CRA: 1 Huge TFSA Change in 2022

A predictable change is still change, and anticipating it doesn’t take away its worth. It’s true for yearly routine changes like the TFSA contribution room.

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While the CRA hasn’t made the official announcement yet, the general consensus is that the TFSA contribution room for the year 2022 will be $6,000. That will bring the total contribution room for people who haven’t yet made a single TFSA contribution yet (and were above 18 at the time of TFSA’s inception) to $81,500.

That’s a sizeable enough amount and about four years away from breaking the six-digit barrier. This routine-yet-still-significant change is something you might consider planning for beforehand.

New TFSA contribution room

The CRA announces the new contribution limit for the TFSA for the new year when we are much closer to it than we are now. But it’s highly likely to be $6,000. Since its inception, the contribution limit had grown steadily, apart from 2015, when the CRA allowed Canadians to put $10,000 in their TFSAs. And if the TFSA contribution limits were to be affected by the pandemic, the ideal year for it would have been 2021, not 2022.

The CRA claims that the annual dollar limit for new contribution room in the TFSA is indexed for inflation. And since the inflation is at an 18-year high, it may reflect in the TFSA contribution room for 2022, but until a definitive announcement is made, we have to assume that the limit will follow the pattern and will be $6,000. It may seem less, especially compared to the more generous RRSP contribution limit, but it’s more than enough in the right stocks.

The right stock for your TFSA

Toronto-Dominion (TSX:TD)(NYSE:TD) is a good choice for your TFSA, especially as a long-term holding. It offers a decent combination of yield and capital-appreciation potential, but the combo would yield better results if you buy it at the right time, which might not be now. Thanks to the post-pandemic growth spurt, the bank has grown too fast in a relatively small time without raising any valuation red flags.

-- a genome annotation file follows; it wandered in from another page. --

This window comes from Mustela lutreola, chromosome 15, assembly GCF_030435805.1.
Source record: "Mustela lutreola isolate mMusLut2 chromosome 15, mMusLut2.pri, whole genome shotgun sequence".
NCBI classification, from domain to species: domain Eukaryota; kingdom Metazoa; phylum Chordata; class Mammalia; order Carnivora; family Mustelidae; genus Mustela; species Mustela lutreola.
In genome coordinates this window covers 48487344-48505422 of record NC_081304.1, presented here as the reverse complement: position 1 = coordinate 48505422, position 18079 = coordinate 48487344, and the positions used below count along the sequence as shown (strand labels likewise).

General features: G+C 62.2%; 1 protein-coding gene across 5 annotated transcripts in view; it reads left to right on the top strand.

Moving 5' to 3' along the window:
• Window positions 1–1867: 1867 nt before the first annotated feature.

And even though the bank is currently fairly valued, with its financials supporting its current market value, the stock is most likely overheated and is due for a correction. A sizeable fall will not just make it more attractive from a valuation perspective but will also push the yield higher. The current 3.4% yield is not bad, but it can easily go up to 4%, and buying low can also go a long way towards making the 10-year CAGR of 14% work better for you.

Foolish takeaway

If you find the TFSA contribution limits too low to meet your long-term growth and retirement goals, there is a way to enhance them. Withdrawals can help you make more room in your TFSA. For example, if you withdraw $2,000 in dividends from your TFSA each year, your contribution room for the next year would essentially be $8,000 instead of $6,000, giving you more room to work with.

This article represents the opinion of the writer, who may disagree with the “official” recommendation position of a Motley Fool premium service or advisor. We’re Motley! Questioning an investing thesis — even one of our own — helps us all think critically about investing and make decisions that help us become smarter, happier, and richer, so we sometimes publish articles that may not be in line with recommendations, rankings or other content.

Fool contributor Adam Othman has no position in any of the stocks mentioned. The Motley Fool has no position in any of the stocks mentioned.

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